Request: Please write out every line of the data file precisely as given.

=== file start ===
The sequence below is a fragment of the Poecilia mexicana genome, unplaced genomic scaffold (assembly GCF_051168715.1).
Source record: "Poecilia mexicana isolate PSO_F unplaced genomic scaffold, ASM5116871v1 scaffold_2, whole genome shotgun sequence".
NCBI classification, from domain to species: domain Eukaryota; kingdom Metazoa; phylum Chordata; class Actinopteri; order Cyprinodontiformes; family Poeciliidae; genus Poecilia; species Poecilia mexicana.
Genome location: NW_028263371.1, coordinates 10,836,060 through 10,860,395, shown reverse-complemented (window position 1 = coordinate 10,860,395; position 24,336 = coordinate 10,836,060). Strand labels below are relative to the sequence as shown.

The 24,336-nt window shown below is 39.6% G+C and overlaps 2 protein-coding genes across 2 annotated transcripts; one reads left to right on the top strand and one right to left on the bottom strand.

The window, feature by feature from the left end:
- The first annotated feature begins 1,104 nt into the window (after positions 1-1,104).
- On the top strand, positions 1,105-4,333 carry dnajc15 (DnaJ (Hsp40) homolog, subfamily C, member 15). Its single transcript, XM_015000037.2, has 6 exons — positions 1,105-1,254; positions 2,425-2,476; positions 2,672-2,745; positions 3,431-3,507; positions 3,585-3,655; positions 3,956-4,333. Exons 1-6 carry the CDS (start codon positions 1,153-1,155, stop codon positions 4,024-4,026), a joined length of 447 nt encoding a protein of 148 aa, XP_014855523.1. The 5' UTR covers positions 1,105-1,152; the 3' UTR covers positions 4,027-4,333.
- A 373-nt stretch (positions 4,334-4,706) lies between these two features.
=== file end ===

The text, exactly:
The sequence below is a fragment of the Poecilia mexicana genome, unplaced genomic scaffold (assembly GCF_051168715.1).
Source record: "Poecilia mexicana isolate PSO_F unplaced genomic scaffold, ASM5116871v1 scaffold_2, whole genome shotgun sequence".
NCBI classification, from domain to species: domain Eukaryota; kingdom Metazoa; phylum Chordata; class Actinopteri; order Cyprinodontiformes; family Poeciliidae; genus Poecilia; species Poecilia mexicana.
Genome location: NW_028263371.1, coordinates 10,836,060 through 10,860,395, shown reverse-complemented (window position 1 = coordinate 10,860,395; position 24,336 = coordinate 10,836,060). Strand labels below are relative to the sequence as shown.

The 24,336-nt window shown below is 39.6% G+C and overlaps 2 protein-coding genes across 2 annotated transcripts; one reads left to right on the top strand and one right to left on the bottom strand.

The window, feature by feature from the left end:
- The first annotated feature begins 1,104 nt into the window (after positions 1-1,104).
- On the top strand, positions 1,105-4,333 carry dnajc15 (DnaJ (Hsp40) homolog, subfamily C, member 15). Its single transcript, XM_015000037.2, has 6 exons — positions 1,105-1,254; positions 2,425-2,476; positions 2,672-2,745; positions 3,431-3,507; positions 3,585-3,655; positions 3,956-4,333. Exons 1-6 carry the CDS (start codon positions 1,153-1,155, stop codon positions 4,024-4,026), a joined length of 447 nt encoding a protein of 148 aa, XP_014855523.1. The 5' UTR covers positions 1,105-1,152; the 3' UTR covers positions 4,027-4,333.
- A 373-nt stretch (positions 4,334-4,706) lies between these two features.